What's the toughest part of being a small business owner in New York?
In New York City, it's probably the bureaucracy. Permits and fees and fines. That sort of stuff. Taxes. Just everything you have to fill out and be on top of.

Is coffee recession proof? I think it fluctuates. I think it's more about weather. If it rains, it's slower. People don't want to go out and get their coffee if it's raining. As far as recession, I think at first when everyone was talking about it on TV, I noticed a drop. Or people would be buying beans to make coffee at home. But now I don't think so.

Do people ever assume that the name Cafe Grumpy is supposed to tip them off about a certain vibe to the store? I wish they thought that because then they'd be happy when they realize it's not like that. It's funny to me if someone working's having a bad day and a customer's like, "Oh, they weren't super-friendly." But then the name's Cafe Grumpy so it can work both ways. Everyone has their days. We try to keep it ironic, but some days we're just having a bad day and we can use it as an excuse.

Who did your logo? Were you guys trying to create a certain aesthetic with it? It's always felt so personal to me in comparison to a lot of other stores. That was my brother. I don't think we tried for that aesthetic, that's just what we're working with. I think it just came out that way. My brother sat down and we made all these little sketches. We played around with them. But he hand-drew them. I think what's cool about it is that people coming from Japan notice it, like tourists respond to it—there's nothing to read. People just kind of identify with the face. It might feel like that for them before they get their coffee. Everyone makes up their own thing about it.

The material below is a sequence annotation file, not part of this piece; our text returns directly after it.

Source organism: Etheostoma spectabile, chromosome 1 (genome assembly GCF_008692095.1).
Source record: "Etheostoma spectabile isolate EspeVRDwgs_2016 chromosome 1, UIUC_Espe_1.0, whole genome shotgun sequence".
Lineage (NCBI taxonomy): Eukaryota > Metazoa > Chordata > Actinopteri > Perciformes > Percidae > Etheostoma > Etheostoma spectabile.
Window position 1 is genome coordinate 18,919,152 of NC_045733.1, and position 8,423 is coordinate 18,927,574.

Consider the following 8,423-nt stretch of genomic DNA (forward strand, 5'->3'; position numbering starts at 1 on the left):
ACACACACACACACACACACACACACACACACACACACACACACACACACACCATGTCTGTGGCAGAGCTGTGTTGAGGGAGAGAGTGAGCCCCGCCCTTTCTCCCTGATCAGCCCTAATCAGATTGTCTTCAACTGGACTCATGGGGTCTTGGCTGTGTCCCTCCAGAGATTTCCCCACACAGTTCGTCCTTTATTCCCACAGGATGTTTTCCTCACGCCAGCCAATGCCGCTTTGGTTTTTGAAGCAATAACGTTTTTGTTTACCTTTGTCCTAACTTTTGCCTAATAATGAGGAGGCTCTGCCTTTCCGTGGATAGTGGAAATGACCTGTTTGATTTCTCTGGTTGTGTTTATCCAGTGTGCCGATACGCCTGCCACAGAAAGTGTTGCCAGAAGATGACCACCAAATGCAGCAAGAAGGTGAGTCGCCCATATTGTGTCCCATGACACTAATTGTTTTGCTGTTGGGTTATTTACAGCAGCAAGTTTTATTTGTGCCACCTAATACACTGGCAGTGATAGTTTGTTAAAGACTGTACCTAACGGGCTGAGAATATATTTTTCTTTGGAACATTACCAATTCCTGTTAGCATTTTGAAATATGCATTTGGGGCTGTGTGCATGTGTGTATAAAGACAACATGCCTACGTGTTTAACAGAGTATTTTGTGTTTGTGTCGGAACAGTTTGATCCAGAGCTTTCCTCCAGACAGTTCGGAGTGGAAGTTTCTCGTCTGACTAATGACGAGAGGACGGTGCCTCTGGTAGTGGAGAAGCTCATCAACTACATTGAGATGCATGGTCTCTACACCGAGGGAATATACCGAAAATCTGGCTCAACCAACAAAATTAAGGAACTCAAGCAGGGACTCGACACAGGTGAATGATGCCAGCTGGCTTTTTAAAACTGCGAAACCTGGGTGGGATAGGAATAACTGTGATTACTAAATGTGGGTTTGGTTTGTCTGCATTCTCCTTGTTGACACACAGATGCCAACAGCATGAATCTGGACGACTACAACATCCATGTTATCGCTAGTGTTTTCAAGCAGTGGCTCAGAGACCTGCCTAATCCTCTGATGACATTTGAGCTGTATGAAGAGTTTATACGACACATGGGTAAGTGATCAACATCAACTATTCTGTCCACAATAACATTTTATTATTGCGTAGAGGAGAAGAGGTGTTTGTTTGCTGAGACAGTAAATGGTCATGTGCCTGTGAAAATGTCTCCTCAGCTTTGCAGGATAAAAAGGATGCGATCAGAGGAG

Who's your favorite Dwarf? Sleepy maybe? Not Grumpy.

Does it ever get difficult being in business with your husband (as co-owners)?
Well, we used to work a lot more together. When we first opened, it was seven days, basically morning till night and I thought I was going to go out of my mind. But now we have different roles, so I think it's easier. But it's hard. You don't have much perspective so you bring it home and you're talking about it at home. There's not really a time when you're not thinking about it. Unless you're sleeping.

Can you share your favorite "Only in New York" story?
It's nice how many celebrities come into the stores and it's just not a big deal. Well, except for the time you wrote about Michael Stipe on Twitter. When Brooke Shields came into our Greenpoint store, I think Kira (the barista there) screamed right in her face cause she got so excited about it. She was very nice about it. Starstruck. Mark Samuelson, that chef, came in. He didn't even order coffee, his girlfriend did. That was exciting for me.

Do you keep track of your Yelp closely? Didn't someone write about you specifically while you were working once? My mom likes to read it and tell me what people say. And I get the updates sent to me. Yeah, someone yelped about me while I was working. They complained about my service and then I got the update about it right after. I was calling out the username, but no one looked up. I think it's kind of funny when people are sitting in a store using free Wifi and yelp about their experience there. One of the funny ones was in Chelsea. You kind of have to concentrate if it's busy on the Clovers because you have to change the time and temperature and size and you're measuring the coffee and people are talking about how you look really angry behind the Clover machines. So it's just really interesting to see people's perspectives and if you add them all together, I'm sure there's a truth to it.